There are good and important reasons why we should celebrate the Feast of the Assumption of Mary. The feast is new, organic, democratic, timely, and in these ways, shows a way forward for our Church.
The Assumption of Mary was promulgated by Pope Pius XII in 1950, just 73 years ago. That’s almost yesterday in “Church years”. Our Church is a living Church capable of acting in modern times. Because there is no scriptural record, the belief that she was taken up to heaven, both body and soul, had to well up in the body of our Church as an organic love story. (We love Mary because she loves us.) The belief that Jesus had the power to do for his mother validated what they believed made their belief “suitable and fitting”, a belief from the heart confirmed by Jesus’ power to lift up his mother body and soul.
The Feast of the Assumption of Mary was proclaimed by a dogmatic pronouncement by a pope exercising (for the last time up to now) his new power to make infallible pronouncements. But history says that he asked the bishops of the world what they thought (98% liked the idea) expressing also what the people believed. So even though the action looked top-down, it was really bottom-up consultation.
The twentieth century saw two world wars with death and destruction never seen before. Millions died. Auschwitz and Hiroshima happened. The papal bull recognized this historical tragedy with its denegation of the human body. Alluding to the bloody wars of the twentieth century, the document deplores the destruction of life, and the desecration of the human body (Richard P. McBrien). From the bull itself, “the exalted destiny of both our soul and body may in this striking manor be brought to the notice of all persons.”
Our Church is at its best when it recognizes belief born of love and allowed to grow organically in the body of the Church. Our Church is at its best when it acts collectively, dare I say democratically, and consults its bishops and all the people. Our Church is at its best when it reads the signs of the times and acts on what leaps out of history.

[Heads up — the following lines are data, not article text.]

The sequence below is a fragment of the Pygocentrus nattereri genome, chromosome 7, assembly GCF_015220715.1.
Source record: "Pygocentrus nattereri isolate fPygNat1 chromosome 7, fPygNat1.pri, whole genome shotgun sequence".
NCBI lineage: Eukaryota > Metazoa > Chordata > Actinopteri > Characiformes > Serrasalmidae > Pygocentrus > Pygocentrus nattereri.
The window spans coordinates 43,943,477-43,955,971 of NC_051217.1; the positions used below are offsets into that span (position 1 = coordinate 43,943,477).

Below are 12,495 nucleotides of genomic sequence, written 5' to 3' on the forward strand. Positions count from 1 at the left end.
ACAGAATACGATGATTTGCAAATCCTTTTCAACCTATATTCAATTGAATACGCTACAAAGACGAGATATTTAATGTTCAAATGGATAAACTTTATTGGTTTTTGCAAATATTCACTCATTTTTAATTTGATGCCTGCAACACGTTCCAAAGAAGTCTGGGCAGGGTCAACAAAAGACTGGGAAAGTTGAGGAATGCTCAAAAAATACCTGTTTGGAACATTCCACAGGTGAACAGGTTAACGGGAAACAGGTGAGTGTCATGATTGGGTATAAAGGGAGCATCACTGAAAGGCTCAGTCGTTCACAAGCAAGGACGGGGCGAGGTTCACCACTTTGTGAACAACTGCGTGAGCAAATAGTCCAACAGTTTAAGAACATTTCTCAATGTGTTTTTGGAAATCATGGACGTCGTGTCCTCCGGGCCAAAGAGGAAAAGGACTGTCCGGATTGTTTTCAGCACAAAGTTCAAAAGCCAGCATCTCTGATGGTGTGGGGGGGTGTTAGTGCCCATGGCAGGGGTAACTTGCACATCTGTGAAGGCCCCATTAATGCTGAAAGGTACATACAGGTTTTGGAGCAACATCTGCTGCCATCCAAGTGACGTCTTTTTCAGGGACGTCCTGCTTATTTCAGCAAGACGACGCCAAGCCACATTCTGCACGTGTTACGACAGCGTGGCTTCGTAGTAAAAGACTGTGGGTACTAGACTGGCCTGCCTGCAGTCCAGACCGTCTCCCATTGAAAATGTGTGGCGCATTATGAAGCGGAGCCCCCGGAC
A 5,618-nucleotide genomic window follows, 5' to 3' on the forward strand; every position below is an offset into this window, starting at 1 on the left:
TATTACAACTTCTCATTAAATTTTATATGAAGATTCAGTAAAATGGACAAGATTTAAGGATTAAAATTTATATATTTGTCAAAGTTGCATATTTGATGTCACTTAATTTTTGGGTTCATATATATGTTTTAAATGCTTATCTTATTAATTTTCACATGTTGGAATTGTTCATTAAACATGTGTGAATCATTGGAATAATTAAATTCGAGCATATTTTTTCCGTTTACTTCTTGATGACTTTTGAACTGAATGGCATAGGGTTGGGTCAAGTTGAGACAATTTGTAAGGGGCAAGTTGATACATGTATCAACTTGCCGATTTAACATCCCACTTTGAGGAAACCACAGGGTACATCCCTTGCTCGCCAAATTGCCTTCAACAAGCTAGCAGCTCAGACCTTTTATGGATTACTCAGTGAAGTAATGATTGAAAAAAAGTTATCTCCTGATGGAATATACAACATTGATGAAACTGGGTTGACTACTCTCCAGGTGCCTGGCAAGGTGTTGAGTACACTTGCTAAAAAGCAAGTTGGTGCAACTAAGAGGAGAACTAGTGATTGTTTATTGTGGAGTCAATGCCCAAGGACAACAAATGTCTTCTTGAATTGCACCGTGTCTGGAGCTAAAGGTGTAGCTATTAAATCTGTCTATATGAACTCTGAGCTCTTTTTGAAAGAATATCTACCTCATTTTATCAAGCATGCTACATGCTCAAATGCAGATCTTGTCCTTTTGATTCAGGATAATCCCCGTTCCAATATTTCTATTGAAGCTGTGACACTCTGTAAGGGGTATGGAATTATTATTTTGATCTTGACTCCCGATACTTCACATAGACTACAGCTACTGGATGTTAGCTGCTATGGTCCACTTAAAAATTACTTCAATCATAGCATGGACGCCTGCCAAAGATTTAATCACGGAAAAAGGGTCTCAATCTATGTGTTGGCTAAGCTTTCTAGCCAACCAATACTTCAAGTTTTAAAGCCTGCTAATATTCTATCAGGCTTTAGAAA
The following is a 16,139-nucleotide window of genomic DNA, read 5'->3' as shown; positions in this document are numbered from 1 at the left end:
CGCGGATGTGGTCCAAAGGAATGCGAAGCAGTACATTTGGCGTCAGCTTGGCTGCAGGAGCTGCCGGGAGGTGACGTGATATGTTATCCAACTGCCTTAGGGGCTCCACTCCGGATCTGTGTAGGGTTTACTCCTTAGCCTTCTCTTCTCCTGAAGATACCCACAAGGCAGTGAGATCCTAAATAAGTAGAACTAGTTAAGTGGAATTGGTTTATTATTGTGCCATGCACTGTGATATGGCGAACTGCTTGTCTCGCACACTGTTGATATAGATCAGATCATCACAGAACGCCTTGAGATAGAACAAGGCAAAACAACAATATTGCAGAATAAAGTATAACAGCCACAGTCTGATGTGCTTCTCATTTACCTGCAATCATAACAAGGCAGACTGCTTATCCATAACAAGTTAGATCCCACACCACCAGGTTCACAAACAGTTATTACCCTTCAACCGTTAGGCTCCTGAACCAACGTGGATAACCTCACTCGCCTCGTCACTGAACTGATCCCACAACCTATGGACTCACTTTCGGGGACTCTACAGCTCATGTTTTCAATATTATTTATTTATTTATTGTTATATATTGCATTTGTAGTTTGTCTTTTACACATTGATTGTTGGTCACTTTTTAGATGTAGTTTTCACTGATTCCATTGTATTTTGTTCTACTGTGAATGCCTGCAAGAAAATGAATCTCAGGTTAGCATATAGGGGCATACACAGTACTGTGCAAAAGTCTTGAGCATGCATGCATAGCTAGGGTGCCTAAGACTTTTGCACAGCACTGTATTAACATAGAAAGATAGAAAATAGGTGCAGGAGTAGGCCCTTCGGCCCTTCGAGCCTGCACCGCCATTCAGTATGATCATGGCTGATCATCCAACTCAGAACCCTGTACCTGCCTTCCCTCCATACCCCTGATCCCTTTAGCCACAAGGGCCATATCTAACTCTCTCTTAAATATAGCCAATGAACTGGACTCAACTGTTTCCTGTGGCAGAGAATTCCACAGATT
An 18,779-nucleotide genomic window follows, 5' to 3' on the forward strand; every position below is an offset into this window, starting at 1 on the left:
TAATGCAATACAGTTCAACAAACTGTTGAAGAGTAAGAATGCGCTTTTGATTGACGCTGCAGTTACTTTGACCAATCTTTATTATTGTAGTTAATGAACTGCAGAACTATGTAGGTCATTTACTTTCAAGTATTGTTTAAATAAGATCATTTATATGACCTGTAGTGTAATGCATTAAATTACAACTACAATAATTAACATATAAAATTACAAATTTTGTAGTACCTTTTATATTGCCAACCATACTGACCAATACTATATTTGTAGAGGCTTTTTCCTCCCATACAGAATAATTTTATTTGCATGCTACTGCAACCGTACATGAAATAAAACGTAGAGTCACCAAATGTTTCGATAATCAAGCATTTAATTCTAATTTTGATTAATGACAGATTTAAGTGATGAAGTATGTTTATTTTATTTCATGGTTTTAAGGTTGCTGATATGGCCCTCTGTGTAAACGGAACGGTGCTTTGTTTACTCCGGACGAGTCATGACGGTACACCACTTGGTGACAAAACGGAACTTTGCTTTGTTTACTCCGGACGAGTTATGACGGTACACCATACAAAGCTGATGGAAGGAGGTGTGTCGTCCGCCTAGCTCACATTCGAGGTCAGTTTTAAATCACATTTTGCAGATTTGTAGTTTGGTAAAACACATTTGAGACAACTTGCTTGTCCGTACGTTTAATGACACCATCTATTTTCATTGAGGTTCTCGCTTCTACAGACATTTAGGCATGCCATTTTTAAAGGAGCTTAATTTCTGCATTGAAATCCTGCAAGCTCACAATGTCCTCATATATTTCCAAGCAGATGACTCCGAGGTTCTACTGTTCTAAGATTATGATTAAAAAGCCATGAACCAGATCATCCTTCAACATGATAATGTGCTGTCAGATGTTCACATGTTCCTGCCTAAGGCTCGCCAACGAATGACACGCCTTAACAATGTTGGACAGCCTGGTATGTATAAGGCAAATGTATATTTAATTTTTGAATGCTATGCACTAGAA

Let us celebrate Mary in heaven and a Church that can grow organically, make decisions collectively, and read the signs of the times.
John Houk, jpc
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It was late on a cool evening. Dishes had been put away and finally they had time to themselves. As they were getting ready for bed Mary spoke. “Your brother doesn’t like Judas. He thinks he steals money.”
“I asked him to join us. I can’t just ask him to leave.”
“OK, but you need to watch him. Do you have plans for tomorrow?”
“The Pharisees have invited me to dinner.”
“I would rather have you here with me.”
“It’s how I get to know people and how they get to know me.”
“Then I want to go along.”
“They don’t allow women at their table.”
“I want to go.”
“They won’t like it.”
“You need to fix that. I want to go.”
“OK, but it may not be comfortable for you.”
“I can deal with that. When was the last time you visited your mother? She is looking older and she worries about you. You need to spend more time with her.”
“She worries too much.”
“It’s a mother’s job to worry, and she has good reasons. Not everybody likes what you are doing.”
“I have to let that be their problem. By the way, don’t hog the blanket like you did last night. It’s going to be cold again.”
“I turn over and it just happens.”
“Then turn my way.”
“I’m going with you tomorrow.”
“Yes, I hear you.”
“And visit your mother.”
“Good night, Mary. I love you.”
“I love you too.”
Silly to even try to imagine an evening with Jesus of Nazareth and Mary of Magdala, you may be thinking. After all they weren’t real people. Ah, did we really have that thought? Take a breath. They were real people. They spent years together in a close long-lasting relationship. They had common concerns and interests. They would talk. Yes, they would. I invite you to imagine listening in on any one of the many conversations they certainly would have had. Take a breath. What might they have said on the way to the Pharisee’s dinner?